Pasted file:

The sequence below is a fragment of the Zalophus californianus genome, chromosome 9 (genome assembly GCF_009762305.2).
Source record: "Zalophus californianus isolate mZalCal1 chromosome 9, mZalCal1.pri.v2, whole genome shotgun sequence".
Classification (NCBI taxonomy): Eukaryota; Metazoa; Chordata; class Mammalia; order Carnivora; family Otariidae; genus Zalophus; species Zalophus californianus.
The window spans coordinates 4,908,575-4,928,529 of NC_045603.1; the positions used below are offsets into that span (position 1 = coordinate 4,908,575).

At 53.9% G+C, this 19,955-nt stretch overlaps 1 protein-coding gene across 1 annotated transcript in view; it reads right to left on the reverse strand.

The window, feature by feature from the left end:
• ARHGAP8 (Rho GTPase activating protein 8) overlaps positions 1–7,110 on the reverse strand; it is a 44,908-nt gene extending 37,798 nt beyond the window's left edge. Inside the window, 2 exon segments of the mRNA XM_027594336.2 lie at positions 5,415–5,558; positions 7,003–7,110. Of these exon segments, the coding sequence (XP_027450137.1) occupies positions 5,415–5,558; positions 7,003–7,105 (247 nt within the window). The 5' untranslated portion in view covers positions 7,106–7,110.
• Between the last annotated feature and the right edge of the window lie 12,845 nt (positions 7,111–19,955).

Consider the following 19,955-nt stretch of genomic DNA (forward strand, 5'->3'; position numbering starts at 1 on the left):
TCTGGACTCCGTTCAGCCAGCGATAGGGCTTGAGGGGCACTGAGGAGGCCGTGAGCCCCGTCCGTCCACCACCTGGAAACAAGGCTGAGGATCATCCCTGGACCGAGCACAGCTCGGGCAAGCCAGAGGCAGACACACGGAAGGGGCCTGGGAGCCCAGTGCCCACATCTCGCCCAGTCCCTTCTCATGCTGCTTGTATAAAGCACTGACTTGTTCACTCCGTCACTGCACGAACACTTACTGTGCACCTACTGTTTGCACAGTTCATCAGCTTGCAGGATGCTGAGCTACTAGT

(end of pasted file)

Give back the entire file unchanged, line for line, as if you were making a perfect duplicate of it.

The sequence below is a fragment of the Zalophus californianus genome, chromosome 9 (genome assembly GCF_009762305.2).
Source record: "Zalophus californianus isolate mZalCal1 chromosome 9, mZalCal1.pri.v2, whole genome shotgun sequence".
Classification (NCBI taxonomy): Eukaryota; Metazoa; Chordata; class Mammalia; order Carnivora; family Otariidae; genus Zalophus; species Zalophus californianus.
The window spans coordinates 4,908,575-4,928,529 of NC_045603.1; the positions used below are offsets into that span (position 1 = coordinate 4,908,575).

At 53.9% G+C, this 19,955-nt stretch overlaps 1 protein-coding gene across 1 annotated transcript in view; it reads right to left on the reverse strand.

The window, feature by feature from the left end:
• ARHGAP8 (Rho GTPase activating protein 8) overlaps positions 1–7,110 on the reverse strand; it is a 44,908-nt gene extending 37,798 nt beyond the window's left edge. Inside the window, 2 exon segments of the mRNA XM_027594336.2 lie at positions 5,415–5,558; positions 7,003–7,110. Of these exon segments, the coding sequence (XP_027450137.1) occupies positions 5,415–5,558; positions 7,003–7,105 (247 nt within the window). The 5' untranslated portion in view covers positions 7,106–7,110.
• Between the last annotated feature and the right edge of the window lie 12,845 nt (positions 7,111–19,955).

Consider the following 19,955-nt stretch of genomic DNA (forward strand, 5'->3'; position numbering starts at 1 on the left):
TCTGGACTCCGTTCAGCCAGCGATAGGGCTTGAGGGGCACTGAGGAGGCCGTGAGCCCCGTCCGTCCACCACCTGGAAACAAGGCTGAGGATCATCCCTGGACCGAGCACAGCTCGGGCAAGCCAGAGGCAGACACACGGAAGGGGCCTGGGAGCCCAGTGCCCACATCTCGCCCAGTCCCTTCTCATGCTGCTTGTATAAAGCACTGACTTGTTCACTCCGTCACTGCACGAACACTTACTGTGCACCTACTGTTTGCACAGTTCATCAGCTTGCAGGATGCTGAGCTACTAGT